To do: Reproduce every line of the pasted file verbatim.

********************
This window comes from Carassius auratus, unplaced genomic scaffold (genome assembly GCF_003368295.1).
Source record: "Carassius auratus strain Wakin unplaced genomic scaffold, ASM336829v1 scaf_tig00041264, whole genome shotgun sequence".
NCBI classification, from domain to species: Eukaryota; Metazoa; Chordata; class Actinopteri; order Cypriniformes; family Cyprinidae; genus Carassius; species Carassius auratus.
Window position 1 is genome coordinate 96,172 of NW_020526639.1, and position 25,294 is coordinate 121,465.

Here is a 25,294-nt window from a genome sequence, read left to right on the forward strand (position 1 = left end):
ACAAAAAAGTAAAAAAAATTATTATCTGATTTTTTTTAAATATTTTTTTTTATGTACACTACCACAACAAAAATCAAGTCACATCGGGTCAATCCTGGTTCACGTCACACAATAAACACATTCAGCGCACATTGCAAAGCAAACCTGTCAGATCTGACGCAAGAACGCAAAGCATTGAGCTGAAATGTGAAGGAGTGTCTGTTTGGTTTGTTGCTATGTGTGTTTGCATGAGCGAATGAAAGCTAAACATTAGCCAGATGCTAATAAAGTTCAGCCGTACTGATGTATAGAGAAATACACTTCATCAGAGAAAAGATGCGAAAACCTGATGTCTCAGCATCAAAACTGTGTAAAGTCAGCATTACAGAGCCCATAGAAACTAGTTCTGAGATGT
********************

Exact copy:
This window comes from Carassius auratus, unplaced genomic scaffold (genome assembly GCF_003368295.1).
Source record: "Carassius auratus strain Wakin unplaced genomic scaffold, ASM336829v1 scaf_tig00041264, whole genome shotgun sequence".
NCBI classification, from domain to species: Eukaryota; Metazoa; Chordata; class Actinopteri; order Cypriniformes; family Cyprinidae; genus Carassius; species Carassius auratus.
Window position 1 is genome coordinate 96,172 of NW_020526639.1, and position 25,294 is coordinate 121,465.

Here is a 25,294-nt window from a genome sequence, read left to right on the forward strand (position 1 = left end):
ACAAAAAAGTAAAAAAAATTATTATCTGATTTTTTTTAAATATTTTTTTTTATGTACACTACCACAACAAAAATCAAGTCACATCGGGTCAATCCTGGTTCACGTCACACAATAAACACATTCAGCGCACATTGCAAAGCAAACCTGTCAGATCTGACGCAAGAACGCAAAGCATTGAGCTGAAATGTGAAGGAGTGTCTGTTTGGTTTGTTGCTATGTGTGTTTGCATGAGCGAATGAAAGCTAAACATTAGCCAGATGCTAATAAAGTTCAGCCGTACTGATGTATAGAGAAATACACTTCATCAGAGAAAAGATGCGAAAACCTGATGTCTCAGCATCAAAACTGTGTAAAGTCAGCATTACAGAGCCCATAGAAACTAGTTCTGAGATGT